The folded lower leaves of F. rubra and F. heterophylla come here also. For the flatter leaves of F. duriuscula see p. 78 and compare Fig. 27.

The epidermal cells in this series have sinuous thickened walls, and here and there small tooth-like hairs.

Nardus also comes here (see Fig. 26).

(2) There are stomata below, but fewer than on the upper surface. Motor-cells usually conspicuous between the ridges.

Stronger bundles with girders of sclerenchyma joining them to the epidermis, at least below.

Hairs sparse or none.

Cynosurus cristatus. Mid-rib obsolete, except the strong vascular bundle. Ridges low and rounded, with 2-4 flanking stomata, and well developed motor-cells in furrows. Secondary vascular bundles with strong girders below, the smaller bundles sheathed only and isolated. Each ridge with slight sclerenchyma above. A few stiff short hairs above, and the leaves are convolute. Ridges about twice the height of the leaf-thickness between (Fig. 16).

Agropyrum repens. Mid-rib and margin with strong sclerenchyma-groups: ridges unequal, low and rounded and each vascular bundle girdered. A few pointed hairs above, and motor-cells in all the grooves. A slight keel, stomata on both surfaces.

Agropyrum caninum. All the bundles have girders. Slight keel. Marginal sclerenchyma. Few, very short, hard, hooked asperities above and below. Ridges low,81 and motor-cells poorly developed between. Few stomata on lower surface. Very like A. repens, but the principal ridges are more prominent below and those nearer the mid-rib have asperities.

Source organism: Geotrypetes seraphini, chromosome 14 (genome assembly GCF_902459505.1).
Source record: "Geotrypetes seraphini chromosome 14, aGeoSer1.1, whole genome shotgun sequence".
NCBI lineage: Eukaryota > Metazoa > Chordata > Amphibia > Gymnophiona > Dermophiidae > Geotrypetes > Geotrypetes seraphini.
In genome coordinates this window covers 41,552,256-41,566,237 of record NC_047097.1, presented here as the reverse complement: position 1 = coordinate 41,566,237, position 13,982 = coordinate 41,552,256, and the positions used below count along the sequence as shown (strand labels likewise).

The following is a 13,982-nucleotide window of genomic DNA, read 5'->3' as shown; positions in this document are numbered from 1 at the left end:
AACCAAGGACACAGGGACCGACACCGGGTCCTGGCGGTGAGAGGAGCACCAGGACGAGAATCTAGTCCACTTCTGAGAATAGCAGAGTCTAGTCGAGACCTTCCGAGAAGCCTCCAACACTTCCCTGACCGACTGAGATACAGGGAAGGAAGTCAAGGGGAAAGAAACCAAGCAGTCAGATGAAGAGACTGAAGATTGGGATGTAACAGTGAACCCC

A. junceum resembles Psamma, but the ridges are much lower, and there are a few stomata on the under surface (Fig. 24).

⊙⊙ Leaf obviously hairy.

Hairs more especially above.

Avena flavescens is very similar to Cynosurus, but is evidently hairy, and A. pratensis also comes here.

†† Hairs abundant on both surfaces.

Holcus lanatus. Very hairy above and below, and at the margins. Slight keel with sclerenchyma band: sclerenchyma at margin slight. Ridges rounded, about twice as high as thickness between. Stomata more abundant above. Cuticle very thin and leaf soft. All bundles except the mid-rib with girders. Motor-cells fairly well developed between the ridges (Fig. 15).

Kœleria cristata. Very hairy on both surfaces. Ridges irregular, the largest flat and high, the others rounded or triangular. Vascular bundles isolated, and the sclerenchyma reduced to a few cells in a single layer beneath the epidermis at the apex of each ridge and below the bundle. Motor-cells well developed in each furrow. Stomata more numerous above.